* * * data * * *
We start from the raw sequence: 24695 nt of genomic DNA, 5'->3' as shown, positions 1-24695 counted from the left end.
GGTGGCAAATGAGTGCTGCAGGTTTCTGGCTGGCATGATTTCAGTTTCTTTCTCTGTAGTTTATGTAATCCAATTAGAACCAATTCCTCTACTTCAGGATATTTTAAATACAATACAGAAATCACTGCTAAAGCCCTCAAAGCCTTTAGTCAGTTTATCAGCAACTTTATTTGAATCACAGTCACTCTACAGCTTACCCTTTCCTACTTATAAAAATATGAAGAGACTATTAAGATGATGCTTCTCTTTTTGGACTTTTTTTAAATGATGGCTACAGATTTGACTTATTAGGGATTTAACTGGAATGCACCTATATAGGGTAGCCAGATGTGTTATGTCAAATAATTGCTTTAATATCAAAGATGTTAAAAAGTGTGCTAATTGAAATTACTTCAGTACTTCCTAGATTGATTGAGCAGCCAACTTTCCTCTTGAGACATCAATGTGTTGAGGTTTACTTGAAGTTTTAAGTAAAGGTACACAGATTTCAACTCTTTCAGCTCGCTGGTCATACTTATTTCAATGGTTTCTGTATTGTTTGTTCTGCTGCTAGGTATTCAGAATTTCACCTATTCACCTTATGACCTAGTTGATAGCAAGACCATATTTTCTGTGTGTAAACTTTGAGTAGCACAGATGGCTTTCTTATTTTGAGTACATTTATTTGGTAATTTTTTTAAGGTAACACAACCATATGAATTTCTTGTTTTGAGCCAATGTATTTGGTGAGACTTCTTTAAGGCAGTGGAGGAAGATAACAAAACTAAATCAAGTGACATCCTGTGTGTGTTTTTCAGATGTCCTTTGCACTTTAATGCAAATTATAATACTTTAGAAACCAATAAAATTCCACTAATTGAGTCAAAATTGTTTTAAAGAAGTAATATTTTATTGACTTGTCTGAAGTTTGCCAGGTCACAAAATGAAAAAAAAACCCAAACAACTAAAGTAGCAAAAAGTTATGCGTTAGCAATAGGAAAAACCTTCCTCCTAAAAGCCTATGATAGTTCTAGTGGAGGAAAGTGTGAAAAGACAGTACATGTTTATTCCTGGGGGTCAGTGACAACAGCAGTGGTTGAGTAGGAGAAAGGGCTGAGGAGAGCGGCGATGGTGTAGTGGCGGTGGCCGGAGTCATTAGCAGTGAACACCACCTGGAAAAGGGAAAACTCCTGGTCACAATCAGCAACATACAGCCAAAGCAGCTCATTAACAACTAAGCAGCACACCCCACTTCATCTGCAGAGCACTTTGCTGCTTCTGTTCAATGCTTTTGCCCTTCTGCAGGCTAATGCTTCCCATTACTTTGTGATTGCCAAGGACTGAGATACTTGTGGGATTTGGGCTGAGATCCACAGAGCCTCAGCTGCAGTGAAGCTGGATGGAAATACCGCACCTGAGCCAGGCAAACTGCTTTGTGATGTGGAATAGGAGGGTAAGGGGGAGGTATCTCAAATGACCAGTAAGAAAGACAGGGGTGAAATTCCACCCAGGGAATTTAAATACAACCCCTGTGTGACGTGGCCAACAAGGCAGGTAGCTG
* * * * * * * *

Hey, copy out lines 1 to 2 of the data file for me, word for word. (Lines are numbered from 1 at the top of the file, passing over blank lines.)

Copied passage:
We start from the raw sequence: 24695 nt of genomic DNA, 5'->3' as shown, positions 1-24695 counted from the left end.
GGTGGCAAATGAGTGCTGCAGGTTTCTGGCTGGCATGATTTCAGTTTCTTTCTCTGTAGTTTATGTAATCCAATTAGAACCAATTCCTCTACTTCAGGATATTTTAAATACAATACAGAAATCACTGCTAAAGCCCTCAAAGCCTTTAGTCAGTTTATCAGCAACTTTATTTGAATCACAGTCACTCTACAGCTTACCCTTTCCTACTTATAAAAATATGAAGAGACTATTAAGATGATGCTTCTCTTTTTGGACTTTTTTTAAATGATGGCTACAGATTTGACTTATTAGGGATTTAACTGGAATGCACCTATATAGGGTAGCCAGATGTGTTATGTCAAATAATTGCTTTAATATCAAAGATGTTAAAAAGTGTGCTAATTGAAATTACTTCAGTACTTCCTAGATTGATTGAGCAGCCAACTTTCCTCTTGAGACATCAATGTGTTGAGGTTTACTTGAAGTTTTAAGTAAAGGTACACAGATTTCAACTCTTTCAGCTCGCTGGTCATACTTATTTCAATGGTTTCTGTATTGTTTGTTCTGCTGCTAGGTATTCAGAATTTCACCTATTCACCTTATGACCTAGTTGATAGCAAGACCATATTTTCTGTGTGTAAACTTTGAGTAGCACAGATGGCTTTCTTATTTTGAGTACATTTATTTGGTAATTTTTTTAAGGTAACACAACCATATGAATTTCTTGTTTTGAGCCAATGTATTTGGTGAGACTTCTTTAAGGCAGTGGAGGAAGATAACAAAACTAAATCAAGTGACATCCTGTGTGTGTTTTTCAGATGTCCTTTGCACTTTAATGCAAATTATAATACTTTAGAAACCAATAAAATTCCACTAATTGAGTCAAAATTGTTTTAAAGAAGTAATATTTTATTGACTTGTCTGAAGTTTGCCAGGTCACAAAATGAAAAAAAAACCCAAACAACTAAAGTAGCAAAAAGTTATGCGTTAGCAATAGGAAAAACCTTCCTCCTAAAAGCCTATGATAGTTCTAGTGGAGGAAAGTGTGAAAAGACAGTACATGTTTATTCCTGGGGGTCAGTGACAACAGCAGTGGTTGAGTAGGAGAAAGGGCTGAGGAGAGCGGCGATGGTGTAGTGGCGGTGGCCGGAGTCATTAGCAGTGAACACCACCTGGAAAAGGGAAAACTCCTGGTCACAATCAGCAACATACAGCCAAAGCAGCTCATTAACAACTAAGCAGCACACCCCACTTCATCTGCAGAGCACTTTGCTGCTTCTGTTCAATGCTTTTGCCCTTCTGCAGGCTAATGCTTCCCATTACTTTGTGATTGCCAAGGACTGAGATACTTGTGGGATTTGGGCTGAGATCCACAGAGCCTCAGCTGCAGTGAAGCTGGATGGAAATACCGCACCTGAGCCAGGCAAACTGCTTTGTGATGTGGAATAGGAGGGTAAGGGGGAGGTATCTCAAATGACCAGTAAGAAAGACAGGGGTGAAATTCCACCCAGGGAATTTAAATACAACCCCTGTGTGACGTGGCCAACAAGGCAGGTAGCTG